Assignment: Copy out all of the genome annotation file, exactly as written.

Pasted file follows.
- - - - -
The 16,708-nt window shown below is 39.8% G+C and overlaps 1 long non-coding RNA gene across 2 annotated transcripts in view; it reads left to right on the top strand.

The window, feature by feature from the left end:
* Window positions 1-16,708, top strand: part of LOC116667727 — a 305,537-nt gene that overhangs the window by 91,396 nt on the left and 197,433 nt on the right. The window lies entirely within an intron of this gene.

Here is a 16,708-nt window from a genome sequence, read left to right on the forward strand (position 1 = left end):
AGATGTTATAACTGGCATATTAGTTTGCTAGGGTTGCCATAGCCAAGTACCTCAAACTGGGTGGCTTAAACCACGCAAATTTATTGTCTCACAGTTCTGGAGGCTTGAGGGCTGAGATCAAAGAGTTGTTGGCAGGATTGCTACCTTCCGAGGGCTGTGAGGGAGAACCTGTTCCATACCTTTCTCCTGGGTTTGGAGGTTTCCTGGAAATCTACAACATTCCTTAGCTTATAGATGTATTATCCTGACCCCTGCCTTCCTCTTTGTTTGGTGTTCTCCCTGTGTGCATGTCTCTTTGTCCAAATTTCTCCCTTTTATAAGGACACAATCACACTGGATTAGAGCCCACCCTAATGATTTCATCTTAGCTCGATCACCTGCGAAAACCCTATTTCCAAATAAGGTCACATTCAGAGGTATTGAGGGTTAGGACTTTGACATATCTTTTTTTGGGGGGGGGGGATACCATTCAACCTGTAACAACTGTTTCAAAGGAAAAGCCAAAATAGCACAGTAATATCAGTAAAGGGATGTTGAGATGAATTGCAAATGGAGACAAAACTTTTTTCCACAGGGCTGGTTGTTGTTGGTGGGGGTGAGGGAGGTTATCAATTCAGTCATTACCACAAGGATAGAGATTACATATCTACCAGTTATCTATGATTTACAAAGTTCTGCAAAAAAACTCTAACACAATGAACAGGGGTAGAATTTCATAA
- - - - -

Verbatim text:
The 16,708-nt window shown below is 39.8% G+C and overlaps 1 long non-coding RNA gene across 2 annotated transcripts in view; it reads left to right on the top strand.

The window, feature by feature from the left end:
* Window positions 1-16,708, top strand: part of LOC116667727 — a 305,537-nt gene that overhangs the window by 91,396 nt on the left and 197,433 nt on the right. The window lies entirely within an intron of this gene.

Here is a 16,708-nt window from a genome sequence, read left to right on the forward strand (position 1 = left end):
AGATGTTATAACTGGCATATTAGTTTGCTAGGGTTGCCATAGCCAAGTACCTCAAACTGGGTGGCTTAAACCACGCAAATTTATTGTCTCACAGTTCTGGAGGCTTGAGGGCTGAGATCAAAGAGTTGTTGGCAGGATTGCTACCTTCCGAGGGCTGTGAGGGAGAACCTGTTCCATACCTTTCTCCTGGGTTTGGAGGTTTCCTGGAAATCTACAACATTCCTTAGCTTATAGATGTATTATCCTGACCCCTGCCTTCCTCTTTGTTTGGTGTTCTCCCTGTGTGCATGTCTCTTTGTCCAAATTTCTCCCTTTTATAAGGACACAATCACACTGGATTAGAGCCCACCCTAATGATTTCATCTTAGCTCGATCACCTGCGAAAACCCTATTTCCAAATAAGGTCACATTCAGAGGTATTGAGGGTTAGGACTTTGACATATCTTTTTTTGGGGGGGGGGGATACCATTCAACCTGTAACAACTGTTTCAAAGGAAAAGCCAAAATAGCACAGTAATATCAGTAAAGGGATGTTGAGATGAATTGCAAATGGAGACAAAACTTTTTTCCACAGGGCTGGTTGTTGTTGGTGGGGGTGAGGGAGGTTATCAATTCAGTCATTACCACAAGGATAGAGATTACATATCTACCAGTTATCTATGATTTACAAAGTTCTGCAAAAAAACTCTAACACAATGAACAGGGGTAGAATTTCATAA